On the next run everything worked, we ran almost exactly the eighth mile target of 3.30, just like Hockenheim, and picked up those 3 mph at the eighth, plus another 3 mph making 6 mph, and kept them all the way to 1320! Therefore giving us a very firm 303 mph! We had done it! With no logger and with only a three-step air cylinder for ignition control, probably similar technology to when Dale Armstrong tuned Kenny Bernstein to the first 300 in the States.
But there is another little lesson in strategy here for all you budding Crew Chiefs; no matter how confident you are, no matter how happy you are, no matter how long you've planned a run, and when the conditions are then right for you to do that run, keep your cards close to your chest. There are a lot of wily old coyotes in the fuel pits and one of them might just make your run for you when they see you shaping up for it.
One such coyote was Rune Fjeld, owner of our hire car, who was running England's Barry Sheavills in the other car at that time. I was getting my weather info from Rune's weather station and because it wasn't raining, the track temperature was good, and the last weather reading was where I wanted it, I was over the moon. So over the moon in fact that I was running out of Rune's trailer when he caught me with "How are the conditions Eddie?", I was so deliriously happy with my own little war plan, and Rune hadn't even run Barry's car in Q1 the night before so what threat could they pose? They were locked in a Championship battle anyway and won't be interested in chasing 300 glory, would they? Anyway before my feet hit the floor I'd blurted an uncharacteristically candid "It's brilliant Rune!" and kept going to get our car warmed up and on the start line. Rune may have been in a Championship but a good track is a good track, and he turned the screws up. Barry suspected the unspoken 300 was afoot, he was ready for it and he wanted it and, as it was a qualifier, he bloody redlit and went for it.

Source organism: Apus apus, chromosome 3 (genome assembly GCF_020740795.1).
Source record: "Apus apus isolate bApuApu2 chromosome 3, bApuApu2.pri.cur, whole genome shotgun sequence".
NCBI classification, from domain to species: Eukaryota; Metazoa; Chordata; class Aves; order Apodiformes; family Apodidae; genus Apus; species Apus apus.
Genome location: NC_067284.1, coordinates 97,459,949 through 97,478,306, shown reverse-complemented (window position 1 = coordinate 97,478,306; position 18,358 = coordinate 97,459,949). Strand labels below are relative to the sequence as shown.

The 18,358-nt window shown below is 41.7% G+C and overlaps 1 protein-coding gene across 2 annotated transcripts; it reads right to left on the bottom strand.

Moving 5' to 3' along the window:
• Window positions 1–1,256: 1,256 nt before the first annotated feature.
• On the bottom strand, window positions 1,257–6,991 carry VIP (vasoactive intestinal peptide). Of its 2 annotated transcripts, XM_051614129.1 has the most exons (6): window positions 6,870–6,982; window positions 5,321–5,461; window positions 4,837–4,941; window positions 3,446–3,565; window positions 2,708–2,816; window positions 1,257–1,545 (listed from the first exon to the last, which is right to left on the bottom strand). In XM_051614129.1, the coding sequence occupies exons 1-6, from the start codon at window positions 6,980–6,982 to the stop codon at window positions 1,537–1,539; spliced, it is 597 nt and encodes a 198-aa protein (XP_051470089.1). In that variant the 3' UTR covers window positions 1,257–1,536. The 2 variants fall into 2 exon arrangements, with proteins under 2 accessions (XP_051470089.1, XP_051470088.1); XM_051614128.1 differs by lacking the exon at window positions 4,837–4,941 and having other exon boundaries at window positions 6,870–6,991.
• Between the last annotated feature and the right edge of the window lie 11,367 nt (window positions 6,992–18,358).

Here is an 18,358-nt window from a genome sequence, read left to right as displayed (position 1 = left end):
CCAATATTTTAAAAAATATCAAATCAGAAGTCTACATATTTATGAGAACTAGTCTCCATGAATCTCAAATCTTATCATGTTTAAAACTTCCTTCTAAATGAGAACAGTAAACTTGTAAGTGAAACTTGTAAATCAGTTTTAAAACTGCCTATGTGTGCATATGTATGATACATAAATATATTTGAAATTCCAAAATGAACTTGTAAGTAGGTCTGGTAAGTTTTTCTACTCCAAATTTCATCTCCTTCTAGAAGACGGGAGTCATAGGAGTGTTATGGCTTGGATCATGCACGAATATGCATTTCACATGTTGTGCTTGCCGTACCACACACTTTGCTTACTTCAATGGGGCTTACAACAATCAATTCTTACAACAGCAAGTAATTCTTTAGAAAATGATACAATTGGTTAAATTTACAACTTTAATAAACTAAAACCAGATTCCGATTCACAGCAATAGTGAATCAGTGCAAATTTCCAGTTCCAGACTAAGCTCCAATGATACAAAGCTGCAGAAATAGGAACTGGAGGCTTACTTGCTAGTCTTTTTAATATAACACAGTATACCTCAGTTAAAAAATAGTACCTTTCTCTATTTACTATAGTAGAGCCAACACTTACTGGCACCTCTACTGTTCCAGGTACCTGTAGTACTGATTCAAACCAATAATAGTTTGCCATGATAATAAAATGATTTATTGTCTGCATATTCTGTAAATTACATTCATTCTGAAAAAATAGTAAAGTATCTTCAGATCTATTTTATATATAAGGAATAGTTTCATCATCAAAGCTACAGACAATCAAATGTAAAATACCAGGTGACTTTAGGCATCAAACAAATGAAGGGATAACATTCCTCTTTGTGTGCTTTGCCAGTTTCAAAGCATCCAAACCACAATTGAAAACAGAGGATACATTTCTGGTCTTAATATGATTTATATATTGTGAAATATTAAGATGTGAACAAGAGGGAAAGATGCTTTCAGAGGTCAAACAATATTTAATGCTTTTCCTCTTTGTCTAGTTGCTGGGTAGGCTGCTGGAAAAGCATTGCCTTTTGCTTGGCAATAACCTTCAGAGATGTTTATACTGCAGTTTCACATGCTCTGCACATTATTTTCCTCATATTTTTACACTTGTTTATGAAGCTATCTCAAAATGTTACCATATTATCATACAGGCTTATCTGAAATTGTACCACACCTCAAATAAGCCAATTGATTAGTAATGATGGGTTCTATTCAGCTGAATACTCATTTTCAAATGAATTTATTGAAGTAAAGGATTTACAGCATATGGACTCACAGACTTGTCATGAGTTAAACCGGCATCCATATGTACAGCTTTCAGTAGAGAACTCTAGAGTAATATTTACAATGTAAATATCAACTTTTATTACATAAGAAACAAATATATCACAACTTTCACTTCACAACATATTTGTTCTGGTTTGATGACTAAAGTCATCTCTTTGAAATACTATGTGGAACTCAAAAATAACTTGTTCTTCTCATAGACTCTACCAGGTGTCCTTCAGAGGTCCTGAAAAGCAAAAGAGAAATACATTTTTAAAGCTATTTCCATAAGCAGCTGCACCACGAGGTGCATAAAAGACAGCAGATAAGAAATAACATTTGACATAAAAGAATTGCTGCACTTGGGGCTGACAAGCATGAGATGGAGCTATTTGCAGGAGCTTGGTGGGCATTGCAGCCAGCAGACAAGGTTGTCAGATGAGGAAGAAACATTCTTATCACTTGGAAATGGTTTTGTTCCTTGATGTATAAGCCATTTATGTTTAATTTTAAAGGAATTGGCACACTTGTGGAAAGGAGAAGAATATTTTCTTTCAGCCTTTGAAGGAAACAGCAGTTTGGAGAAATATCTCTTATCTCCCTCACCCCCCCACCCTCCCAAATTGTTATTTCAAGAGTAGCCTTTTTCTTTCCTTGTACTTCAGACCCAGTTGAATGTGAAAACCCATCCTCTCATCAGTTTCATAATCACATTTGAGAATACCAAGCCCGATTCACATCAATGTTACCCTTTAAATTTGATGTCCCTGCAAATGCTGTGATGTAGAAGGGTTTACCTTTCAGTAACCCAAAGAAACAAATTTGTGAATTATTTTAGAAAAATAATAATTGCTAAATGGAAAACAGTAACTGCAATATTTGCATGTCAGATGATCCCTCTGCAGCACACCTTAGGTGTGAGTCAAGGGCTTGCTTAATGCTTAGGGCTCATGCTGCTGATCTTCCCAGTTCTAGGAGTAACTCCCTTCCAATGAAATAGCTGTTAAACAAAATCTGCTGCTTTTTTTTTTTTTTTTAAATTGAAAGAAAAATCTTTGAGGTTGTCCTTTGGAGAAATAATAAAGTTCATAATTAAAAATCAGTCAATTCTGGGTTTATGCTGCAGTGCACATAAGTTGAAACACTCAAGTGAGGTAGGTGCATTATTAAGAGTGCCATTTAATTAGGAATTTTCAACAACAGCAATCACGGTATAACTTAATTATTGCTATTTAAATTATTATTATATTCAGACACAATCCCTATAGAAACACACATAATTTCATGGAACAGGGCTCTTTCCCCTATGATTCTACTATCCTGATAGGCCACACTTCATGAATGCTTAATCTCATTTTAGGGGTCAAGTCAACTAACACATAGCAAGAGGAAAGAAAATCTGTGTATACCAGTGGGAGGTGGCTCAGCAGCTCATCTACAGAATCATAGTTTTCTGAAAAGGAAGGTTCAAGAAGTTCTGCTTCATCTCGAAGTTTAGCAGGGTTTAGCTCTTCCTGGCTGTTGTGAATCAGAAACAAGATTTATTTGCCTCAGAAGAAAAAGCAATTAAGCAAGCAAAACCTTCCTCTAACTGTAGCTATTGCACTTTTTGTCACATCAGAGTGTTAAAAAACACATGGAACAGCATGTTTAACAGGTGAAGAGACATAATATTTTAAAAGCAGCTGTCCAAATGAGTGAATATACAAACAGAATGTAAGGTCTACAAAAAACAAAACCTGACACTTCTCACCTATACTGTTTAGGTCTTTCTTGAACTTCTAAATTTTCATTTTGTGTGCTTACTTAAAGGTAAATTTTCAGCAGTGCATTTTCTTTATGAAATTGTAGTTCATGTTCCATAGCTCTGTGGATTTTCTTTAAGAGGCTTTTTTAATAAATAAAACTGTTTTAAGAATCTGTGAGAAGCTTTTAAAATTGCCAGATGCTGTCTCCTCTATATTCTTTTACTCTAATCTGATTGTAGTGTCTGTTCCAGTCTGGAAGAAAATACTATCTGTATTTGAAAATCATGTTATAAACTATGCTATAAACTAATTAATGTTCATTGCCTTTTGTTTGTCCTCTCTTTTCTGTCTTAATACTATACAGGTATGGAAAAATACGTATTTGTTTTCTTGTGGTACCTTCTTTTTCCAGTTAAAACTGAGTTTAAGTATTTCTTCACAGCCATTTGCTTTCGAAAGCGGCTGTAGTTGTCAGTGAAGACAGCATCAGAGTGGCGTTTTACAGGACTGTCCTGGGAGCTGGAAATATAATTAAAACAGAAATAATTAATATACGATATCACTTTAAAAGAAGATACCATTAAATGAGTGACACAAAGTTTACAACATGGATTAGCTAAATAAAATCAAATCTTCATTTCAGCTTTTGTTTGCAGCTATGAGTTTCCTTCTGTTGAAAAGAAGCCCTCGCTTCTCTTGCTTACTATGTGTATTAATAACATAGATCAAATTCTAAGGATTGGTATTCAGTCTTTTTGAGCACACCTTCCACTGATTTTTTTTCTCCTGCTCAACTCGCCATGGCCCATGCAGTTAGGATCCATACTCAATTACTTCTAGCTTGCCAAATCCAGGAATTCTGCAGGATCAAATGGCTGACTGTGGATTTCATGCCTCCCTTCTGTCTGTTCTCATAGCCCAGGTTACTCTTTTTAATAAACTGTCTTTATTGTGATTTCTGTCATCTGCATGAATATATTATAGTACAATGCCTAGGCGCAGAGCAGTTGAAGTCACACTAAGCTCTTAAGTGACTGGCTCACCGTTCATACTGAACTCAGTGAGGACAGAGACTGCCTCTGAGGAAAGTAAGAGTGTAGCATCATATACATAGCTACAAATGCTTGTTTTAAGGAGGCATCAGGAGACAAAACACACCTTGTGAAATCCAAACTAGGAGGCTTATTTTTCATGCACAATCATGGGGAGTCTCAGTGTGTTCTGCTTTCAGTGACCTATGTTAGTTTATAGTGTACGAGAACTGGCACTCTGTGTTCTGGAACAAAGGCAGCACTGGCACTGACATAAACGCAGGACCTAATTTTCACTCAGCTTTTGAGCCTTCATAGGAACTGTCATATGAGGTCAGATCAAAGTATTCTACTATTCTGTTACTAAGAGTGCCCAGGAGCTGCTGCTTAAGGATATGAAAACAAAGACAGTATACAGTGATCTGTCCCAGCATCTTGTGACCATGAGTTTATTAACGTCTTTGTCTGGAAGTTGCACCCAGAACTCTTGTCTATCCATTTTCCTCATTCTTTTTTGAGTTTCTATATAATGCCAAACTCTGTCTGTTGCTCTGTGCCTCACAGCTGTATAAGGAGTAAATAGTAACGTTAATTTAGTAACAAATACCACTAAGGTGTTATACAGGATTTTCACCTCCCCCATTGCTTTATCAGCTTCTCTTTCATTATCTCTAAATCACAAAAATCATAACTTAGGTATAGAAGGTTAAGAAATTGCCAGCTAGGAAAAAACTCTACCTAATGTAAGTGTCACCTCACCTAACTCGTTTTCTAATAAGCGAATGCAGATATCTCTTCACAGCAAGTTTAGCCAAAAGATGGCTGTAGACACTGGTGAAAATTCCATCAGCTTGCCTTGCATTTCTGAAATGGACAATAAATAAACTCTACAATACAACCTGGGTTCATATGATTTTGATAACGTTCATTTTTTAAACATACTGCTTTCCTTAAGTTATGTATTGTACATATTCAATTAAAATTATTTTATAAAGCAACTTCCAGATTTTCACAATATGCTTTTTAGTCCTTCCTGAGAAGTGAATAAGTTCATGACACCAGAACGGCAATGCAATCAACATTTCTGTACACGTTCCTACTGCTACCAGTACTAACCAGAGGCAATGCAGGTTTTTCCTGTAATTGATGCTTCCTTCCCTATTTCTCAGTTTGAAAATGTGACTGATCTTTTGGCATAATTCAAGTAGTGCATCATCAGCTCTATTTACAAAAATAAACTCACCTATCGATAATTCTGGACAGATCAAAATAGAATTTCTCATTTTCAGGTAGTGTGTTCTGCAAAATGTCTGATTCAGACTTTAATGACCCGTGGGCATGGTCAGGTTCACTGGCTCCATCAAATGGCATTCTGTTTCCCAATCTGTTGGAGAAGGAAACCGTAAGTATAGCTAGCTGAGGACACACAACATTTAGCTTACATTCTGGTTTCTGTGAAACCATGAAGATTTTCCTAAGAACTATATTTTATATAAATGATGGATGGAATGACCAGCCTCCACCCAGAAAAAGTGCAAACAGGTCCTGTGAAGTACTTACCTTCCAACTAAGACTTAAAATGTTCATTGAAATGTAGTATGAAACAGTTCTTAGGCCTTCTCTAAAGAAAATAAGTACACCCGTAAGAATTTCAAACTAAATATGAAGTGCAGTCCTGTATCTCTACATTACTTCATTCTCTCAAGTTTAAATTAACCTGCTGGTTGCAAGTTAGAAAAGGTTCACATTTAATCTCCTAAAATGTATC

And he got it!
Europe's first 300 mph runs took place side by side! And Barry actually took it as he crossed the finish line first by virtue of his red light even though he actually ran a slower ET than us, a 4.97 to our 4.89.
So there you go, lessons all round for everyone. There is also an interesting point concerning the ignition curve on that 4.89 run but I will cover it later in the tech section on ignition.
And here is the run sheet, note that the clutch wear is higher in Q2 over Q1 due to the higher engine power, and curiously it was within one thousandth of the wear of that tuning run in
Interestingly did you know the engines which made those first 300 mph runs must have had about forty five spark plugs in each head, such is the number of plugs I've seen since then claiming to be the 300 mph spark plugs!